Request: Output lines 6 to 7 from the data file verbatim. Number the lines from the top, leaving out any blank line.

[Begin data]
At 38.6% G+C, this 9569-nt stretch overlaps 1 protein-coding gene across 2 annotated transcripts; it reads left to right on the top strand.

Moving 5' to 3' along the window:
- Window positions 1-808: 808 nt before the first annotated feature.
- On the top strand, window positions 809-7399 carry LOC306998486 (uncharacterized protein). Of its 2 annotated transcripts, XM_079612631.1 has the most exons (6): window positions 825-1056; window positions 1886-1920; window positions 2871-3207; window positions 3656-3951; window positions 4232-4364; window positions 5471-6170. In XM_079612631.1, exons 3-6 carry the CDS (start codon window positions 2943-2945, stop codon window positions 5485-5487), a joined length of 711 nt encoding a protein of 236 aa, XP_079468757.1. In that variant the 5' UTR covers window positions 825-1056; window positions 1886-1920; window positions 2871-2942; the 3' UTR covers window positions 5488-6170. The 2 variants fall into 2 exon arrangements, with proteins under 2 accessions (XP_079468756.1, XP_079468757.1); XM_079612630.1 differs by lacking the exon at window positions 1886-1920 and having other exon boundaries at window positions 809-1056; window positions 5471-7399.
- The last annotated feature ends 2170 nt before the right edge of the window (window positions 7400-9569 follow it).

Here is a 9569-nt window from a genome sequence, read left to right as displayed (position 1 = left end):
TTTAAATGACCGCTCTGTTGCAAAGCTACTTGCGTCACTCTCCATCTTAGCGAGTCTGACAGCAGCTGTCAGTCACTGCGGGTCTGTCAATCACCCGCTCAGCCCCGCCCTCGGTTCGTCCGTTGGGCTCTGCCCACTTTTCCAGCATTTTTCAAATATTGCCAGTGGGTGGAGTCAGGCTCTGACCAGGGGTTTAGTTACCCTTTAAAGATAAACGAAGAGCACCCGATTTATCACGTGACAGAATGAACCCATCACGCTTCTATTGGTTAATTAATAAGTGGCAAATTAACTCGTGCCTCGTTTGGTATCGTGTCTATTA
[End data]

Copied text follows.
Here is a 9569-nt window from a genome sequence, read left to right as displayed (position 1 = left end):
TTTAAATGACCGCTCTGTTGCAAAGCTACTTGCGTCACTCTCCATCTTAGCGAGTCTGACAGCAGCTGTCAGTCACTGCGGGTCTGTCAATCACCCGCTCAGCCCCGCCCTCGGTTCGTCCGTTGGGCTCTGCCCACTTTTCCAGCATTTTTCAAATATTGCCAGTGGGTGGAGTCAGGCTCTGACCAGGGGTTTAGTTACCCTTTAAAGATAAACGAAGAGCACCCGATTTATCACGTGACAGAATGAACCCATCACGCTTCTATTGGTTAATTAATAAGTGGCAAATTAACTCGTGCCTCGTTTGGTATCGTGTCTATTA